The subject of dummies (pacifiers, soothers, binkies etc), is one that can get parents somewhat stirred up. For some, dummies are quite brilliant, providing comfort and reassurance (and a little peace for everyone). For others, they are disgusting and tacky, used to “dummy up” baby and delay communication.
They can be viewed as unhygienic and unhealthy, or as a trendy fashion accessory. And while some parents find the baby dummy causes significant sleep problems, others view them as a lifesaver in establishing healthy sleep habits.
So who’s right? Well, it’s like everything in parenting – there is (on the whole) no right and wrong. As parents we have to do what works for us, for our babies, and for our families. We’re all different.
Now that the Foundation for the Study of Infant Deaths are recommending babies are put to sleep with a soother, it’s likely more and more parents will introduce dummies as a precautionary measure. And as many of us know – some babies love to suck! So it won’t take our little ones long to become dependant on the dummy as a sleep prop.
For some babies, this is no problem. They use their dummy to fall asleep and then sleep all night so everyone’s happy. For others, it’s a different story. At first, baby sleeps really well. Usually until she’s about three or four months old. And then sleep cycles start to establish more clearly and before we know it, we’re getting up 5 times a night to replace the dummy.
But we’re terrified to take it away because at least putting the dummy back in means baby will go back to sleep for an hour or so. What if there was no dummy? Would we just have to stay awake, shushing baby in the hope of one more hour’s sleep before another dawn arrives? When we’re that tired, anything will do.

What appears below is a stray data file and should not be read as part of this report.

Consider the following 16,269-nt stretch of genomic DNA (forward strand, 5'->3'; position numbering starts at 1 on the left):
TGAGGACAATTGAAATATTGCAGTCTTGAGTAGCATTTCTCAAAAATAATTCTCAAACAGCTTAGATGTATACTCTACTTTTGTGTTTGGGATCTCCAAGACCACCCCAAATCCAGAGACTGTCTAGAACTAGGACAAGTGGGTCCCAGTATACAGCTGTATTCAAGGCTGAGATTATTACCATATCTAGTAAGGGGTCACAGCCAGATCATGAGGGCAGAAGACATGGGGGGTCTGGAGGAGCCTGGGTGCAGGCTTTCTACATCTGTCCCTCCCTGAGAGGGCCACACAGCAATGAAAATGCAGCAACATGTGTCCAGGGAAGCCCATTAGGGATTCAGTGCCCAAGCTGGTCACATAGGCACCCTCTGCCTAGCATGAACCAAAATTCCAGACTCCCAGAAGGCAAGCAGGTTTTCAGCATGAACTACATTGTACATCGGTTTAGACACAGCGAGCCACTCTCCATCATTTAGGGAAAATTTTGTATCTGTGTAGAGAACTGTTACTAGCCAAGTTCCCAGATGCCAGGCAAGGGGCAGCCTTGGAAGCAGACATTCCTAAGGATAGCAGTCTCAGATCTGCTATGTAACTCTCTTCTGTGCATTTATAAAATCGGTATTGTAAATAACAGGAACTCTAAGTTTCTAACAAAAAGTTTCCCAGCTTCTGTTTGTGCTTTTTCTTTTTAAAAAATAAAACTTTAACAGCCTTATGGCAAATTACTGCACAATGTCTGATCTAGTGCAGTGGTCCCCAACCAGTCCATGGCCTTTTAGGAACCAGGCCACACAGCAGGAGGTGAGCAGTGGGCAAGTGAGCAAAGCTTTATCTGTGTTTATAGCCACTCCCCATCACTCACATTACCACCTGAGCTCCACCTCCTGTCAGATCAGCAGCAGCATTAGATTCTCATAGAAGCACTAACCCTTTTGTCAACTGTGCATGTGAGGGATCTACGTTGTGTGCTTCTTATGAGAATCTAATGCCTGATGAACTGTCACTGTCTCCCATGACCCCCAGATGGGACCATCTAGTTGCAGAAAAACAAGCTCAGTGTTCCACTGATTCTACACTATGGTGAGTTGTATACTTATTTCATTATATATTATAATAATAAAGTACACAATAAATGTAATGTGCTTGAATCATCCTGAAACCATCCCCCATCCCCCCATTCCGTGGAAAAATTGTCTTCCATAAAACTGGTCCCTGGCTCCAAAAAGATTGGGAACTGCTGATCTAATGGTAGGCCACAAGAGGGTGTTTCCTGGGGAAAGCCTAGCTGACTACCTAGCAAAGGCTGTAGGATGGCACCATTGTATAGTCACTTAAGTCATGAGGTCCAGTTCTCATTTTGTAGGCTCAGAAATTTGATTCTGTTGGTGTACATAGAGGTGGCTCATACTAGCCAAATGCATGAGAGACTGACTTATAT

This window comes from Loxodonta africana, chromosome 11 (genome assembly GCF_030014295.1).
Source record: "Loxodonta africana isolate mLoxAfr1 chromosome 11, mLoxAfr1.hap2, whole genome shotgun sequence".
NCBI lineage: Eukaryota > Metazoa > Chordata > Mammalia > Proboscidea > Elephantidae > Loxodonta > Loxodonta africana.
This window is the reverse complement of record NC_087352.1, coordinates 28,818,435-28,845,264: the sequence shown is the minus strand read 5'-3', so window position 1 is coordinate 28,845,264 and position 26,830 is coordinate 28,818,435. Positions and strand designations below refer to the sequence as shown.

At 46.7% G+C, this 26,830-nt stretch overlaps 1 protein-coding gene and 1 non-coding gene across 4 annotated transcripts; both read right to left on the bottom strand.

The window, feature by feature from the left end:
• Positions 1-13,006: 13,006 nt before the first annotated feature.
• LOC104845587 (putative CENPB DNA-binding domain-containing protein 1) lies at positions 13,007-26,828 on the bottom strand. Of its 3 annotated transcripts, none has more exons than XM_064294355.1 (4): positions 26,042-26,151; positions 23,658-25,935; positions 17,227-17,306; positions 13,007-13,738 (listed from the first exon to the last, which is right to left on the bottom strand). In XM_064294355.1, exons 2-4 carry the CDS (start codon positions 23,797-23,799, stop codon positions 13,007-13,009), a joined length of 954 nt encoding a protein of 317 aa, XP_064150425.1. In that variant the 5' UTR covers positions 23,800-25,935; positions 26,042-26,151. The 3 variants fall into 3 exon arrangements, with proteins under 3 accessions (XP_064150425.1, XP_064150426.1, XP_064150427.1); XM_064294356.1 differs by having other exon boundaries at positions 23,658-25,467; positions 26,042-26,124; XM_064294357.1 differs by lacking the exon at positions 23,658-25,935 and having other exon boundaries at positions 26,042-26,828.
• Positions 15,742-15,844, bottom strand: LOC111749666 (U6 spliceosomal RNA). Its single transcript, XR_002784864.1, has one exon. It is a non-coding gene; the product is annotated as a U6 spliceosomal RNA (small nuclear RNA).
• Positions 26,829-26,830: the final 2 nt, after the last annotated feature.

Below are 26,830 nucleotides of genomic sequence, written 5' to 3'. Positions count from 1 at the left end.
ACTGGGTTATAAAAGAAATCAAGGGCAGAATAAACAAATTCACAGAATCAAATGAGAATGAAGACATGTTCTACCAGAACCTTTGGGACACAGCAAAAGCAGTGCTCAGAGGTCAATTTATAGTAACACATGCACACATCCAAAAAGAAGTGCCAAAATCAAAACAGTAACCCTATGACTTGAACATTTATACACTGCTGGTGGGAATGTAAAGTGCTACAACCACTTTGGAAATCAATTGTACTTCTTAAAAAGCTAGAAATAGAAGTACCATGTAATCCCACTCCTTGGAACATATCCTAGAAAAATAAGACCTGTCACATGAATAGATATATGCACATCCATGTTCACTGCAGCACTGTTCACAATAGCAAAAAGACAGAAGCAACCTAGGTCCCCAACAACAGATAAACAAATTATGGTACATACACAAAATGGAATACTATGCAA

Most parents I know who have taken the plunge and called it a day with the dummy have done just fine. In fact, after 3 to 7 days, it’s often like it never existed – or so I hear. Sounds too good to be true.
Well for some it is. Some babies move on quickly. Others struggle. They cry and scream and we feel wretched for them and for ourselves. Desperate to sleep we cave in and give them the baby dummy again. Confusing and emotionally challenging for everyone.
Here’s what I suggest to limit dummy dependency and avoid the nightly ‘dummy runs’. Use a Sleepytot try for sleep times only, including nap time. If it’s used for comfort during the day, take it away once your baby is comforted.
Once your baby is asleep, try taking the dummy out so she isn’t sleeping with it in her mouth all night long. In her book, ‘The No Cry Sleep Solution’, Elizabeth Pantley suggests pulling the dummy out just before your baby falls asleep. I know many parents who’ve found this technique works brilliantly.
Encourage your baby to learn to manage the dummy by herself from an early age. Use play to teach her these skills and reward her with lots of praise when she makes progress. Between 6 and 10 months, most babies can find the soother themselves in their cot and go back to sleep independently. But you may need to teach them to do this. The Sleepytot baby comforter will make it easier for your baby to find the dummy herself rather than wake you at night.
Interestingly, research has shown that babies who use a soother might have sleep issues initially, before they learn how to find the dummy. But they later become brilliant sleepers. Dummies can be used to extend night time sleep and day time naps, to help babies relax into sleep and also encourage young toddlers to nap when it’s difficult to wind them down.
Another way the dummy can be useful is to stop habitual night waking. For instance, your baby falls asleep at 7pm whilst sucking her dummy. After a while, the dummy falls out and she sleeps until 4am. For some reason, her body clock is set to rouse her at 4am when she calls for you. You either give her a cuddle, a feed, or get up with her until she falls back to sleep. This is a tough habit to break.
By waking yourself at 3:15 and popping the dummy back in, your baby is very likely to transition to another sleep cycle, instead of waking at 4am. Do this for 3-4 nights in a row and you should have broken the habit. Which means you can all sleep through to morning.
So dummies can go a long way to helping teach your baby to sleep through the night and developing healthy sleeping habits. If your baby does use a dummy, teach her early to find it herself with the Sleepytot try pop it on their chest let them find it themselves and go back to sleep. Practice until baby can do this on their own that way, everyone gets a good night’s sleep.
And if your baby is still waking up five times a night and needing you to replace the dummy towards the end of year one – despite your efforts to help her find it herself, it might be time to let it go. After all, sleep props should help – not interfere with – your baby’s healthy sleep habits.